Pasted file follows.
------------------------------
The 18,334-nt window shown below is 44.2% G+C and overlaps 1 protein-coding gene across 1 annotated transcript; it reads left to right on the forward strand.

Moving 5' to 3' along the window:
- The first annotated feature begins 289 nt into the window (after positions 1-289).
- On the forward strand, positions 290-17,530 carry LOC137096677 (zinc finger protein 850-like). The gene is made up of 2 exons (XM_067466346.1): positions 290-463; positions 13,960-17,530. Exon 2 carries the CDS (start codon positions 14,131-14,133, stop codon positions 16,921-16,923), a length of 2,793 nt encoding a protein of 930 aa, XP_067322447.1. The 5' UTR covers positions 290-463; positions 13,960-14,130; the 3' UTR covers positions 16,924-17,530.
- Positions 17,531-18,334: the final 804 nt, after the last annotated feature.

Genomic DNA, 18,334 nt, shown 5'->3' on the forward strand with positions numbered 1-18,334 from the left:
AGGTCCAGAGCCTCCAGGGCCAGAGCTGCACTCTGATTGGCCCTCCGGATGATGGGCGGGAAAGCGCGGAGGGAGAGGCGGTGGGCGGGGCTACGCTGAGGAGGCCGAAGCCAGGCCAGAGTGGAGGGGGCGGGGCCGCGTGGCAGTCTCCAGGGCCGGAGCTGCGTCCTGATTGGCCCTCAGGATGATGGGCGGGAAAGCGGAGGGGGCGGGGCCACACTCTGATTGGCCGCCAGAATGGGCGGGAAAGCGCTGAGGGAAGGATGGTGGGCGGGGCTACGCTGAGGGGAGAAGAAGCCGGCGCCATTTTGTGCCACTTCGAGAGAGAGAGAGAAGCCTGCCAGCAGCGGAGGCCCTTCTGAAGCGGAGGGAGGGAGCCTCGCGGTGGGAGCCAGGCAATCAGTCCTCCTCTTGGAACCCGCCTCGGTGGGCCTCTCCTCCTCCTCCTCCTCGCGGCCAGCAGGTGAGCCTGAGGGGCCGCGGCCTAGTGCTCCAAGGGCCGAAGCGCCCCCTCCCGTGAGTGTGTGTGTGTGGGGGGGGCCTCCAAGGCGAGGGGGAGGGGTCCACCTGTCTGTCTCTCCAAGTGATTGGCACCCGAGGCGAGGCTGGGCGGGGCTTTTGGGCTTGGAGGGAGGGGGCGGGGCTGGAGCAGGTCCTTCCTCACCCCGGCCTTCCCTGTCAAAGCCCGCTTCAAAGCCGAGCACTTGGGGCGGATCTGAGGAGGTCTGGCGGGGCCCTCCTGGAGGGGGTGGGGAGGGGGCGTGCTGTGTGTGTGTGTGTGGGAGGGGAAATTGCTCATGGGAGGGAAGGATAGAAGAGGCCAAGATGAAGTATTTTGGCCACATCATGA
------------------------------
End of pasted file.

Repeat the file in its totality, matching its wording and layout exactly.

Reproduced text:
The 18,334-nt window shown below is 44.2% G+C and overlaps 1 protein-coding gene across 1 annotated transcript; it reads left to right on the forward strand.

Moving 5' to 3' along the window:
- The first annotated feature begins 289 nt into the window (after positions 1-289).
- On the forward strand, positions 290-17,530 carry LOC137096677 (zinc finger protein 850-like). The gene is made up of 2 exons (XM_067466346.1): positions 290-463; positions 13,960-17,530. Exon 2 carries the CDS (start codon positions 14,131-14,133, stop codon positions 16,921-16,923), a length of 2,793 nt encoding a protein of 930 aa, XP_067322447.1. The 5' UTR covers positions 290-463; positions 13,960-14,130; the 3' UTR covers positions 16,924-17,530.
- Positions 17,531-18,334: the final 804 nt, after the last annotated feature.

Genomic DNA, 18,334 nt, shown 5'->3' on the forward strand with positions numbered 1-18,334 from the left:
AGGTCCAGAGCCTCCAGGGCCAGAGCTGCACTCTGATTGGCCCTCCGGATGATGGGCGGGAAAGCGCGGAGGGAGAGGCGGTGGGCGGGGCTACGCTGAGGAGGCCGAAGCCAGGCCAGAGTGGAGGGGGCGGGGCCGCGTGGCAGTCTCCAGGGCCGGAGCTGCGTCCTGATTGGCCCTCAGGATGATGGGCGGGAAAGCGGAGGGGGCGGGGCCACACTCTGATTGGCCGCCAGAATGGGCGGGAAAGCGCTGAGGGAAGGATGGTGGGCGGGGCTACGCTGAGGGGAGAAGAAGCCGGCGCCATTTTGTGCCACTTCGAGAGAGAGAGAGAAGCCTGCCAGCAGCGGAGGCCCTTCTGAAGCGGAGGGAGGGAGCCTCGCGGTGGGAGCCAGGCAATCAGTCCTCCTCTTGGAACCCGCCTCGGTGGGCCTCTCCTCCTCCTCCTCCTCGCGGCCAGCAGGTGAGCCTGAGGGGCCGCGGCCTAGTGCTCCAAGGGCCGAAGCGCCCCCTCCCGTGAGTGTGTGTGTGTGGGGGGGGCCTCCAAGGCGAGGGGGAGGGGTCCACCTGTCTGTCTCTCCAAGTGATTGGCACCCGAGGCGAGGCTGGGCGGGGCTTTTGGGCTTGGAGGGAGGGGGCGGGGCTGGAGCAGGTCCTTCCTCACCCCGGCCTTCCCTGTCAAAGCCCGCTTCAAAGCCGAGCACTTGGGGCGGATCTGAGGAGGTCTGGCGGGGCCCTCCTGGAGGGGGTGGGGAGGGGGCGTGCTGTGTGTGTGTGTGTGGGAGGGGAAATTGCTCATGGGAGGGAAGGATAGAAGAGGCCAAGATGAAGTATTTTGGCCACATCATGA